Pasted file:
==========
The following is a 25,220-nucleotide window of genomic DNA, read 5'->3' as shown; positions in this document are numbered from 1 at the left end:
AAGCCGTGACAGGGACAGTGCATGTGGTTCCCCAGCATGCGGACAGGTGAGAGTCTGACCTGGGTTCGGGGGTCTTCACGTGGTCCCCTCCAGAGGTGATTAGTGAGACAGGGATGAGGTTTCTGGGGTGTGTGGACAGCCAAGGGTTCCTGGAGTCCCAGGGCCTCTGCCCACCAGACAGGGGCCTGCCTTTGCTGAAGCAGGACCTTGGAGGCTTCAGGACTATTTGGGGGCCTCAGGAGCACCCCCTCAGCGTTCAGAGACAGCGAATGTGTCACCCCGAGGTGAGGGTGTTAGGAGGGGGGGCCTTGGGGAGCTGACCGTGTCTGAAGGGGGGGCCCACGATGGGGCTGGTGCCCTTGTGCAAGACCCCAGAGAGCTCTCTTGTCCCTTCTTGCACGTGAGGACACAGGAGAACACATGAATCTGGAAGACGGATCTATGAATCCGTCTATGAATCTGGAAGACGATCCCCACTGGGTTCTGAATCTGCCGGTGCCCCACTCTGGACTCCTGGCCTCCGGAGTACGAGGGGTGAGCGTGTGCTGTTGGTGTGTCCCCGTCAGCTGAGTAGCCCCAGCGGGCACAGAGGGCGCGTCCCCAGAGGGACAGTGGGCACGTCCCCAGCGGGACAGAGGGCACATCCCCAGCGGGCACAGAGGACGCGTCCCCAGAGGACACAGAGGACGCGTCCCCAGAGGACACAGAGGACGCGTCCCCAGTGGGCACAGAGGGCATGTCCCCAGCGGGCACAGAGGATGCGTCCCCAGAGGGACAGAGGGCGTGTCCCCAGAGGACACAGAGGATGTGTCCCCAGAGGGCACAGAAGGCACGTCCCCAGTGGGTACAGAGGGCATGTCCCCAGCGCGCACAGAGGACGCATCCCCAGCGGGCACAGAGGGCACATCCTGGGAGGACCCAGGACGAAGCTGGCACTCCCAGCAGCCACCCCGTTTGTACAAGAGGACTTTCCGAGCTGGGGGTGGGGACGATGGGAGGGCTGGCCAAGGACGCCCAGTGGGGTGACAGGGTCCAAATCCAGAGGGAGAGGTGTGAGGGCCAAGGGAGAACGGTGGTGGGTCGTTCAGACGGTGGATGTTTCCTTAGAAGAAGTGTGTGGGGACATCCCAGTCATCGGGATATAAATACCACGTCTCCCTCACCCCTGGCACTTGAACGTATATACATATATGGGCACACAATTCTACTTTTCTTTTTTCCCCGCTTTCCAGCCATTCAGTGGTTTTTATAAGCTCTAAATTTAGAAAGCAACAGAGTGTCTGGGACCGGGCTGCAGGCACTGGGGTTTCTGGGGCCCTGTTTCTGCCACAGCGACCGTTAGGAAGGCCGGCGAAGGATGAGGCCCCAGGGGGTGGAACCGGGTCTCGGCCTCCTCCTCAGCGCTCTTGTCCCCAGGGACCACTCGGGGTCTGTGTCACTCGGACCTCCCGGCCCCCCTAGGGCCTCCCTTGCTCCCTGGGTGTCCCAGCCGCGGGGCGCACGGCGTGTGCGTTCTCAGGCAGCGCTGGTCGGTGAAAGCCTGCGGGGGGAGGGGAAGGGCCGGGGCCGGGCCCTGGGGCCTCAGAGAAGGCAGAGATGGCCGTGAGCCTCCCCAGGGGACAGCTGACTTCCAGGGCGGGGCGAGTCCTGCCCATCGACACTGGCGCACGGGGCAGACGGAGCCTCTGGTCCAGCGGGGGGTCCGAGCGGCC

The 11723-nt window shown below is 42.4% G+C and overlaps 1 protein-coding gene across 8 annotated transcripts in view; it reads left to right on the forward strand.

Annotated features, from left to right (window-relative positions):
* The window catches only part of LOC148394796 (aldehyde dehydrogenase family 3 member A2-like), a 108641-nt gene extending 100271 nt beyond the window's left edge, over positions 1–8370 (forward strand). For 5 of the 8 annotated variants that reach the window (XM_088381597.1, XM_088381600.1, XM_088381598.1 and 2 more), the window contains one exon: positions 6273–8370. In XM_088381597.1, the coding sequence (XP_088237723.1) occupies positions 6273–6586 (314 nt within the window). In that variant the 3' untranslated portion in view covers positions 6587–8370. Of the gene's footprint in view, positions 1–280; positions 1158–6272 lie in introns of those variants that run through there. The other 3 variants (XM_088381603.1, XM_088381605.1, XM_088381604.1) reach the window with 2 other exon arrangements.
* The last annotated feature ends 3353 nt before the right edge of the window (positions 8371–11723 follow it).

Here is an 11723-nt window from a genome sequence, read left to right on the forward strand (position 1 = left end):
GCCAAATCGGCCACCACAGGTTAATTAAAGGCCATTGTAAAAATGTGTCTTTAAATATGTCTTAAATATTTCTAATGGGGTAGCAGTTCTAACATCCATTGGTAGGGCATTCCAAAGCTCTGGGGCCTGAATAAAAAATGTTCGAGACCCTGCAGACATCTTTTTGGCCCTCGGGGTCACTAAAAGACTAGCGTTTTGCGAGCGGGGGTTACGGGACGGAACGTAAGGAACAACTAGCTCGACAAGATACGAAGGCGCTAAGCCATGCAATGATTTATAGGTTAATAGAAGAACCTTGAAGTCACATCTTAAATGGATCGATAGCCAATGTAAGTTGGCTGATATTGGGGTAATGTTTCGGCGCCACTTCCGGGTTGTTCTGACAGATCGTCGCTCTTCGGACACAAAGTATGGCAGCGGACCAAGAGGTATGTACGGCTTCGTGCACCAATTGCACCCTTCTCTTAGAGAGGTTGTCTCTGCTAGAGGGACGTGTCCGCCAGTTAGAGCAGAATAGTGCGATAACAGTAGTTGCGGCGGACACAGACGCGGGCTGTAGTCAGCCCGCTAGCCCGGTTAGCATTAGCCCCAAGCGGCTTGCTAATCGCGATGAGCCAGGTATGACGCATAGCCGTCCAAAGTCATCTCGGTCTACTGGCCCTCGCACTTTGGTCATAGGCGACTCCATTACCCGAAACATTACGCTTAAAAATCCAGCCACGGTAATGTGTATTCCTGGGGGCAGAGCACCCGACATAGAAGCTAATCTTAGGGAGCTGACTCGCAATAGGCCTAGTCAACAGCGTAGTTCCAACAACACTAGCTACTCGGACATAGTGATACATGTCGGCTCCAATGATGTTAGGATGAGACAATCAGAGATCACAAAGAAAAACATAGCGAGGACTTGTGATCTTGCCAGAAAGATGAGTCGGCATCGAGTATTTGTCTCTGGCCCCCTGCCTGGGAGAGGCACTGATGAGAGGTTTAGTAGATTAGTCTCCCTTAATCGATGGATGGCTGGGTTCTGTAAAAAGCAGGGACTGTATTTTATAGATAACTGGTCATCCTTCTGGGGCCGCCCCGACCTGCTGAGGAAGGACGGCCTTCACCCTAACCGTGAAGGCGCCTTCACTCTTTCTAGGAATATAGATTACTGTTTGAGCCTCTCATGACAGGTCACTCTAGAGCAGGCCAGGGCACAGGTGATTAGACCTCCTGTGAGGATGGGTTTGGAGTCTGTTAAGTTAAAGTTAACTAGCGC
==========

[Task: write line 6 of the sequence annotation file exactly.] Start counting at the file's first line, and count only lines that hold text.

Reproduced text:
* The last annotated feature ends 3353 nt before the right edge of the window (positions 8371–11723 follow it).